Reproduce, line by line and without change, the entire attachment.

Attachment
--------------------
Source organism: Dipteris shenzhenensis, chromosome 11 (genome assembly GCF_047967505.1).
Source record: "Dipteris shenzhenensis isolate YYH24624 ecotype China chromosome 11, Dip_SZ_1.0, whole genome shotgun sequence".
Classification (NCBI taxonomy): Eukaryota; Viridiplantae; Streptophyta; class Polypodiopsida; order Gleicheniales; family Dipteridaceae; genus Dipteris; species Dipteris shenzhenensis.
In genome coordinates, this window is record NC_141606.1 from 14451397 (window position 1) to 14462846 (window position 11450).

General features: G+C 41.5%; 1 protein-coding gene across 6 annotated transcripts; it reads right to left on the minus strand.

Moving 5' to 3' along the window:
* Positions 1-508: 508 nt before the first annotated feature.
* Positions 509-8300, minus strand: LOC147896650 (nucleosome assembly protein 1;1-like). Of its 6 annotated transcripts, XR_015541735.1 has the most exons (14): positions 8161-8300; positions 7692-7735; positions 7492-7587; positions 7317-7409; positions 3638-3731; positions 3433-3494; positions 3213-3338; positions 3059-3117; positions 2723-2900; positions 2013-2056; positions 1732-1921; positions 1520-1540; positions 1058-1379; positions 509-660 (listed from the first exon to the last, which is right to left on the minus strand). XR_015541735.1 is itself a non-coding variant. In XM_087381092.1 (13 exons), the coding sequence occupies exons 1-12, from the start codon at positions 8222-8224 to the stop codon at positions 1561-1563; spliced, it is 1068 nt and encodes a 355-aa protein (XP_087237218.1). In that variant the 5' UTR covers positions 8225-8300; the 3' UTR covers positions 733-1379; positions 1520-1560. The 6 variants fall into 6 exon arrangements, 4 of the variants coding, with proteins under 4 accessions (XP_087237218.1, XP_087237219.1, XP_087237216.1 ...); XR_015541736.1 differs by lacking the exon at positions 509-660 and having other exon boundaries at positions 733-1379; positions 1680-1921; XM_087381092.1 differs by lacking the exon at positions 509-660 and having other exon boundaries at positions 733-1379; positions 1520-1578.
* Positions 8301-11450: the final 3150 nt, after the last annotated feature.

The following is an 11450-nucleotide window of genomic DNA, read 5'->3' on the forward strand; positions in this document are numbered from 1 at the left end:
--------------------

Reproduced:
Source organism: Dipteris shenzhenensis, chromosome 11 (genome assembly GCF_047967505.1).
Source record: "Dipteris shenzhenensis isolate YYH24624 ecotype China chromosome 11, Dip_SZ_1.0, whole genome shotgun sequence".
Classification (NCBI taxonomy): Eukaryota; Viridiplantae; Streptophyta; class Polypodiopsida; order Gleicheniales; family Dipteridaceae; genus Dipteris; species Dipteris shenzhenensis.
In genome coordinates, this window is record NC_141606.1 from 14451397 (window position 1) to 14462846 (window position 11450).

General features: G+C 41.5%; 1 protein-coding gene across 6 annotated transcripts; it reads right to left on the minus strand.

Moving 5' to 3' along the window:
* Positions 1-508: 508 nt before the first annotated feature.
* Positions 509-8300, minus strand: LOC147896650 (nucleosome assembly protein 1;1-like). Of its 6 annotated transcripts, XR_015541735.1 has the most exons (14): positions 8161-8300; positions 7692-7735; positions 7492-7587; positions 7317-7409; positions 3638-3731; positions 3433-3494; positions 3213-3338; positions 3059-3117; positions 2723-2900; positions 2013-2056; positions 1732-1921; positions 1520-1540; positions 1058-1379; positions 509-660 (listed from the first exon to the last, which is right to left on the minus strand). XR_015541735.1 is itself a non-coding variant. In XM_087381092.1 (13 exons), the coding sequence occupies exons 1-12, from the start codon at positions 8222-8224 to the stop codon at positions 1561-1563; spliced, it is 1068 nt and encodes a 355-aa protein (XP_087237218.1). In that variant the 5' UTR covers positions 8225-8300; the 3' UTR covers positions 733-1379; positions 1520-1560. The 6 variants fall into 6 exon arrangements, 4 of the variants coding, with proteins under 4 accessions (XP_087237218.1, XP_087237219.1, XP_087237216.1 ...); XR_015541736.1 differs by lacking the exon at positions 509-660 and having other exon boundaries at positions 733-1379; positions 1680-1921; XM_087381092.1 differs by lacking the exon at positions 509-660 and having other exon boundaries at positions 733-1379; positions 1520-1578.
* Positions 8301-11450: the final 3150 nt, after the last annotated feature.

The following is an 11450-nucleotide window of genomic DNA, read 5'->3' on the forward strand; positions in this document are numbered from 1 at the left end: